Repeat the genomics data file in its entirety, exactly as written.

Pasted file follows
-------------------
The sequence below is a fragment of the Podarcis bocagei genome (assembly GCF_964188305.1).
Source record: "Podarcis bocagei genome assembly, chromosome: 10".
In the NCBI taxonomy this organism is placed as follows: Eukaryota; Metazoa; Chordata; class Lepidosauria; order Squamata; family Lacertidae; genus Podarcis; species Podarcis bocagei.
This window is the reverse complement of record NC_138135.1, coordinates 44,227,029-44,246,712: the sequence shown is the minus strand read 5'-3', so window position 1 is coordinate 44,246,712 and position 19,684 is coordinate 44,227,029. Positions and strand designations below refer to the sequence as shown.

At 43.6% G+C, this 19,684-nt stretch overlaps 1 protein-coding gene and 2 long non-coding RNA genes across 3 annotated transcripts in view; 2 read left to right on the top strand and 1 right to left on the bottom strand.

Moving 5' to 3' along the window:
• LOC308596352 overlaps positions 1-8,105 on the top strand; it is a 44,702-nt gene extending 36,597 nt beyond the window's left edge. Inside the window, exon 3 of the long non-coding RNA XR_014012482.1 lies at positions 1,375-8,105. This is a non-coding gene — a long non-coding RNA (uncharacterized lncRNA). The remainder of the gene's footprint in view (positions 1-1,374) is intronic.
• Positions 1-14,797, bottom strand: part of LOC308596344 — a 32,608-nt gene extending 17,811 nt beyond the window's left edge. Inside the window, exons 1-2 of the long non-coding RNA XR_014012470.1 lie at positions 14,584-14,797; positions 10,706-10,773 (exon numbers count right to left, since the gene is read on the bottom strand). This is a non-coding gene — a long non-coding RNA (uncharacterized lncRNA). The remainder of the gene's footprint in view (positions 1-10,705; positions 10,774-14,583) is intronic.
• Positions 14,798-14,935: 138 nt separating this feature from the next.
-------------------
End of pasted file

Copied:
The sequence below is a fragment of the Podarcis bocagei genome (assembly GCF_964188305.1).
Source record: "Podarcis bocagei genome assembly, chromosome: 10".
In the NCBI taxonomy this organism is placed as follows: Eukaryota; Metazoa; Chordata; class Lepidosauria; order Squamata; family Lacertidae; genus Podarcis; species Podarcis bocagei.
This window is the reverse complement of record NC_138135.1, coordinates 44,227,029-44,246,712: the sequence shown is the minus strand read 5'-3', so window position 1 is coordinate 44,246,712 and position 19,684 is coordinate 44,227,029. Positions and strand designations below refer to the sequence as shown.

At 43.6% G+C, this 19,684-nt stretch overlaps 1 protein-coding gene and 2 long non-coding RNA genes across 3 annotated transcripts in view; 2 read left to right on the top strand and 1 right to left on the bottom strand.

Moving 5' to 3' along the window:
• LOC308596352 overlaps positions 1-8,105 on the top strand; it is a 44,702-nt gene extending 36,597 nt beyond the window's left edge. Inside the window, exon 3 of the long non-coding RNA XR_014012482.1 lies at positions 1,375-8,105. This is a non-coding gene — a long non-coding RNA (uncharacterized lncRNA). The remainder of the gene's footprint in view (positions 1-1,374) is intronic.
• Positions 1-14,797, bottom strand: part of LOC308596344 — a 32,608-nt gene extending 17,811 nt beyond the window's left edge. Inside the window, exons 1-2 of the long non-coding RNA XR_014012470.1 lie at positions 14,584-14,797; positions 10,706-10,773 (exon numbers count right to left, since the gene is read on the bottom strand). This is a non-coding gene — a long non-coding RNA (uncharacterized lncRNA). The remainder of the gene's footprint in view (positions 1-10,705; positions 10,774-14,583) is intronic.
• Positions 14,798-14,935: 138 nt separating this feature from the next.